What an odd state of affairs! The functional “specification” is itself a perfectly good, and apparently self-evidently correct, program. So why not just write the functional (i.e., mathematical) formulation, and call it a day? Why indeed! Declarative languages, being grounded in the language of mathematics, allow for the identification of the “desired behavior” with the “executable code”. Indeed, the propositions-as-types principle elevates this identification to a fundamental organizing principle: propositions are types, and proofs are programs. Who needs verification? Once you have a mathematical specification of the behavior of a queue, say, you already have a running program; there is no need to relegate it to a stepping stone towards writing an awkward, and invariably intricate, imperative formulation that then requires verification to ensure that it works properly.
Functional programming languages are written in the universally applicable language of mathematics as expressed by the theory of types. Such languages are therefore an integral part of science itself, inseparable from our efforts to understand and master the workings of the world. Imperative programming has no role to play in this effort, and is, in my view, doomed in the long run to obsolescence, an artifact of engineering, rather than a fundamental discovery on a par with those of mathematics and science.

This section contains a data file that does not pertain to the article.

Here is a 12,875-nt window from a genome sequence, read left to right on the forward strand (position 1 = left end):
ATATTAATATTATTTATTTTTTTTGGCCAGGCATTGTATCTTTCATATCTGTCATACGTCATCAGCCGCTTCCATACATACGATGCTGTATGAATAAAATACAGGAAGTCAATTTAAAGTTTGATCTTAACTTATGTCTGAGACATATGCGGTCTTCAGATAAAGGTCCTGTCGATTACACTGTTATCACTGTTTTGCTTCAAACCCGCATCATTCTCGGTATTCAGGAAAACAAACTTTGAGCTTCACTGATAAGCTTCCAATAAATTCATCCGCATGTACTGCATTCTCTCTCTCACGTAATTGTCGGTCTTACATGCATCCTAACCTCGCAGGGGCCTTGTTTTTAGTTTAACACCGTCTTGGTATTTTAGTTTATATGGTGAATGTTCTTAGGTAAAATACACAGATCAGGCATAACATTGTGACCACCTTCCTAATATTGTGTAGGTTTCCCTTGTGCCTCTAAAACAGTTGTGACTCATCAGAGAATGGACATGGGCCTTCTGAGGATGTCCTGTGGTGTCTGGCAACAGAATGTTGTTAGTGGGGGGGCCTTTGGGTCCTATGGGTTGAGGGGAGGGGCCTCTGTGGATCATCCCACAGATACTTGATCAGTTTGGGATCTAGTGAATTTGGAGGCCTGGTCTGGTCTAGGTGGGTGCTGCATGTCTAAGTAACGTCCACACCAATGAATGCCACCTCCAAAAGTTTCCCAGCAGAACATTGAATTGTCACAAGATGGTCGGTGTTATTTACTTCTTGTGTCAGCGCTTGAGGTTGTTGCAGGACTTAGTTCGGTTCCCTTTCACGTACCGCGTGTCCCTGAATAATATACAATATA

This brings me to my main point, the popular concept of a domain-specific language. Very much in vogue, DSL’s are offered as the solution to many of our programming woes. And yet, to borrow a phrase from my colleague Guy Blelloch, the elephant in the room is the question “what is a domain?”. I’ve yet to hear anyone explain how you decide what are the boundaries of a “domain-specific” language. Isn’t the “domain” mathematics and science itself? And does it not follow that the right language must be the language of mathematics and science? How can one rule out anything as being irrelevant to a “domain”? I think it is impossible, or at any rate inadvisable, to make such restrictions a priori. Indeed, full-spectrum functional languages are already the world’s best DSL’s, precisely because they are (or come closest to being) the very language of science, the ultimate “domain”.